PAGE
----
Nedžad Ibrahimović

Nedžad Ibrahimović (Bosnia and Herzegovina, 1958) received his PhD at the Faculty of Philosophy in Tuzla in the field of literature of Bosnia and Herzegovina. He completed his television studies at the Media Academy in Hilversum (Netherlands). Ibrahimović is the founder and editor-in-chief of the journal for art theory and criticism Razlika/Difference. Ibrahimović is the recipient of two awards for best poetry collection and an award for best screenplay. In 2006, he was a Fulbright professor at the University of Washington in Seattle. Between 2014 and 2017 he was the president of PEN Bosnia and Herzegovina. He teaches literary theory at the Faculty of Philosophy in Tuzla, and teaches film theory at the University of Donja Gorica in Montenegro.










The hot afternoon pours its rays.



Groundskeepers are trimming linden branches above the pavement . Traces ofsummers which are

gone and never will be again.


I miss the people in my city who did not love me.


With whom to disagree now about literature?



News shots from Pakistan: demolished houses in Model Colony. From 98 Airbus A-­‐320 passengers more than 80 have died. The others are gone. Still gone…


A young man -­‐ in a television frame in front of a ruin (black beard

and a messy tuft) testifies that he first saw smoke in the sky –


-­‐ is signed as Allah. (22-­‐05-­‐2020)



The scents of linden reach the room and flower wreaths will soon

fall to the ground.


In the hospital by the river, mother tells of her roommate in the third person. This shrewd patient

smiles gently and peeks from the margins.


Neither of them seems to mind.



A good death is one where your earthly

remains are being dealt with by some unknown people… (JM Coetzee)


There are people who suddenly stop loving, and don’t tell the other, andthen

they love each other disproportionately and asymmetrically.


And then, after a while, he

gives to her a stroke, she to him a heart attack,

and then again they watch over and safeguard each other, just like at the beginning.


But there are also those selfish ones, who within their heart do not mix anyone else. Deathespecially appreciates that.

It likes to surprise everyone else.



I met my ex-­‐wife at the station restaurant.

Just came from a trip, she says, while

she wipes the black jam from her lips with a napkin. Bićanić wrote beautifully about her acting. The show won numerous rewards and, then -­‐ so, how’s life, and such?

Between plays and television, the child is led, she says, from school to home, from home to school. Weaned from me, she looks back as if towards someone invisible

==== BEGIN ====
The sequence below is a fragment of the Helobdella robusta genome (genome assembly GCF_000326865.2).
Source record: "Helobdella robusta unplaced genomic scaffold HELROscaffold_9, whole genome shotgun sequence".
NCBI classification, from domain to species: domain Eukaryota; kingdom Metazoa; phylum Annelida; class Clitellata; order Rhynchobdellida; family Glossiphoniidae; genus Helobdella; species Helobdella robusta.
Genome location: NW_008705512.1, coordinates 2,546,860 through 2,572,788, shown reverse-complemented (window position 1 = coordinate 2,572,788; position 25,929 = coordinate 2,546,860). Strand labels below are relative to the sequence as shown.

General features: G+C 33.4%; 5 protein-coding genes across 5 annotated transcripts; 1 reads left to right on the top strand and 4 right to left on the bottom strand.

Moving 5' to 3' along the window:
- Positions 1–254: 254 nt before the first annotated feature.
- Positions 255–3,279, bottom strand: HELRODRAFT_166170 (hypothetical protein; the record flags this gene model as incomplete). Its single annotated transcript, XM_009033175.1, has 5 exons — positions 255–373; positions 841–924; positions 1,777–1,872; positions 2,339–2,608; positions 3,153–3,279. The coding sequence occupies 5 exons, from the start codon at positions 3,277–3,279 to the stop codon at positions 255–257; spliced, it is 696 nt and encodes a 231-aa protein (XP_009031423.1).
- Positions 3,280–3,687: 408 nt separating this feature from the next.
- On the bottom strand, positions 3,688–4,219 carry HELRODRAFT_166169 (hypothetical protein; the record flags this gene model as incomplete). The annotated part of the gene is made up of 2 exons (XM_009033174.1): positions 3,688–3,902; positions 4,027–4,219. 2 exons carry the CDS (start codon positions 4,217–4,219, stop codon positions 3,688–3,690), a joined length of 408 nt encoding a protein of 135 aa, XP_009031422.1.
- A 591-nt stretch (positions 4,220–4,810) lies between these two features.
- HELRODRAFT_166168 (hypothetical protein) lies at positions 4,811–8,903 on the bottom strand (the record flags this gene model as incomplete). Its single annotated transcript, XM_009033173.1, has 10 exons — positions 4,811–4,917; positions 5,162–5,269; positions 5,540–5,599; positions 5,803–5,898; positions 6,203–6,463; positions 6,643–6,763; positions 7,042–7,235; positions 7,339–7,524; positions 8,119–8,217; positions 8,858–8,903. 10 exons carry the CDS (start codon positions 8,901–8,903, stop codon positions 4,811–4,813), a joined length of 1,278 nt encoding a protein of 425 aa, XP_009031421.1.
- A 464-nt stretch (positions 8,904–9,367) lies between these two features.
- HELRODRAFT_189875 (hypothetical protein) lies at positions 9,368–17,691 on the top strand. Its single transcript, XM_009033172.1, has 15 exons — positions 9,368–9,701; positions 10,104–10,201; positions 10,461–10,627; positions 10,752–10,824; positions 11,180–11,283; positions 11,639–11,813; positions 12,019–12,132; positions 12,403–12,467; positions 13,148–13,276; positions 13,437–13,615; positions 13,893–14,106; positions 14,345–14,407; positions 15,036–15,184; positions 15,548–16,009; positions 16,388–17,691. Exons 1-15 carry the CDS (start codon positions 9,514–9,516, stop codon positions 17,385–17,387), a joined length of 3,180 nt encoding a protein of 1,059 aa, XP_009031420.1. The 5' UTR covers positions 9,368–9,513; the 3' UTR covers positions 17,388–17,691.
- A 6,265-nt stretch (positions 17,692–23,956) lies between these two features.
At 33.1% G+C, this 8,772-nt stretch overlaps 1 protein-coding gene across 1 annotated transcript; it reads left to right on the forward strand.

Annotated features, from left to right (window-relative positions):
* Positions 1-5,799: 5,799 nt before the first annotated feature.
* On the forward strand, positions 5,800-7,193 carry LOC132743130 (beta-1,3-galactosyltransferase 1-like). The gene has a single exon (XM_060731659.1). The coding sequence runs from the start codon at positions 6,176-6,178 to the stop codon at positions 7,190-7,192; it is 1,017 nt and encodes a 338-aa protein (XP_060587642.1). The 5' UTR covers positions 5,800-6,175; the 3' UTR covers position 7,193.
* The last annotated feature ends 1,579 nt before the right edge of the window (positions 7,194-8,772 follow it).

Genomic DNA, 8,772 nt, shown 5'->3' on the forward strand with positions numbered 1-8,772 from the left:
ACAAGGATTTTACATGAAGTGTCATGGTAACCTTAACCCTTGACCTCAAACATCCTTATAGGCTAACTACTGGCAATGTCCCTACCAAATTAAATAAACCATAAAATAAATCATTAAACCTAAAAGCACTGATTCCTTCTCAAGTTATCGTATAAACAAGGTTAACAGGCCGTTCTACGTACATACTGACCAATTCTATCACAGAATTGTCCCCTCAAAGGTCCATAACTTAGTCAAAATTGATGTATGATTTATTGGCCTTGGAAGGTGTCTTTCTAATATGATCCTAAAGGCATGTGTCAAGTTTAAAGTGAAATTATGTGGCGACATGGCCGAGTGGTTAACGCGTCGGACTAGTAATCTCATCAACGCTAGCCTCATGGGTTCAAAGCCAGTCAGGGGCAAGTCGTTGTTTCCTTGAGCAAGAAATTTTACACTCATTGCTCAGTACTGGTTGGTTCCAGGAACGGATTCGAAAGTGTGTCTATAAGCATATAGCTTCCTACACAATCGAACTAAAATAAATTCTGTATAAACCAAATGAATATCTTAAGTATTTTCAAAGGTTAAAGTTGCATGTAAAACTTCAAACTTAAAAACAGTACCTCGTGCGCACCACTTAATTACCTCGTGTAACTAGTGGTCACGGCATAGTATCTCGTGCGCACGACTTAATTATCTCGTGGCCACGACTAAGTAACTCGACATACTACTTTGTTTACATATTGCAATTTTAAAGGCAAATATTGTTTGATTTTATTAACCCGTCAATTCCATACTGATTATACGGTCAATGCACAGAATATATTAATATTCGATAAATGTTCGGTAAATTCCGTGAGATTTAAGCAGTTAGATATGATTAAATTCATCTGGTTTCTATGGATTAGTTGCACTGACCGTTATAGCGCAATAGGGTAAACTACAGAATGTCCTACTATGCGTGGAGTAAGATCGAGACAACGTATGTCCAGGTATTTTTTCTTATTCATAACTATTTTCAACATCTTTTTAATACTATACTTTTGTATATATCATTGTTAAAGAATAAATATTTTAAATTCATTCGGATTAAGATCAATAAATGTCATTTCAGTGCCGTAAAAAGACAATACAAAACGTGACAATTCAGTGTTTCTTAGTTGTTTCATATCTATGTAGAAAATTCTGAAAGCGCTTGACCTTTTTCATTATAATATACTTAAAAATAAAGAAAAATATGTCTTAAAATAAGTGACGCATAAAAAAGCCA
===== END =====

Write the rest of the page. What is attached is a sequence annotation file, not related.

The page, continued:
to whom she makes an unspecified complaint. A void thrives around us.


When she’s acting, she’s a lot prettier, and she seems to know this too. Say hello to the kid,I say, and leave quickly.


Until she hasn’t.



Nobody buys books anymore. Petar and I sip brandy from

a slivovitz flask in front of a bookstore. Although the good-­‐looking waitress crosses the squarewearing a mini skirt in the cold,

we don’t order from her anymore. The jerk owner somehow figured out that his business is going up andhe raised the prices. In a parrot yellow coat and with eyes devoid of hope a black-­‐faced migrant enters

the perimeter and bypasses us. A stray dog was sniffing in front of the cafe door -­‐ itknows nothing about inflating price. With the cold wind from the Sava river, a memoryof the son appears.


My Bela is pregnant, says Petar, while sipping and stomping his feet in place. That’s about a hundred marks per puppy. We quarreled and I, very much like a father, smacked him -­‐ and thatwas

that -­‐ six years ago. Seven!


The stray dog now pisses down a church wall and the vine twists towards the grain pea. An acquaintance, a hydrological engineer, told me that because

whirling coastal waters this part of the town hovers over the void. It will be warmer tomorrow, Isay, I look into the void and leave.



After unknown worries and strange fears, after preparations and sketches, everynightthinking, stealing

of characters and personalities you met, you finally decide, and

like a diligent and organized crook, you get up at half past five in the morning, you make tea and eat polenta.There, you are finally in front of your

void and you write, you make note and you delete what is written. Beneath the windows the employedprecariat is in a hurry, the police exhibitionists


sirens are howling, the ambulance alarms are screaming and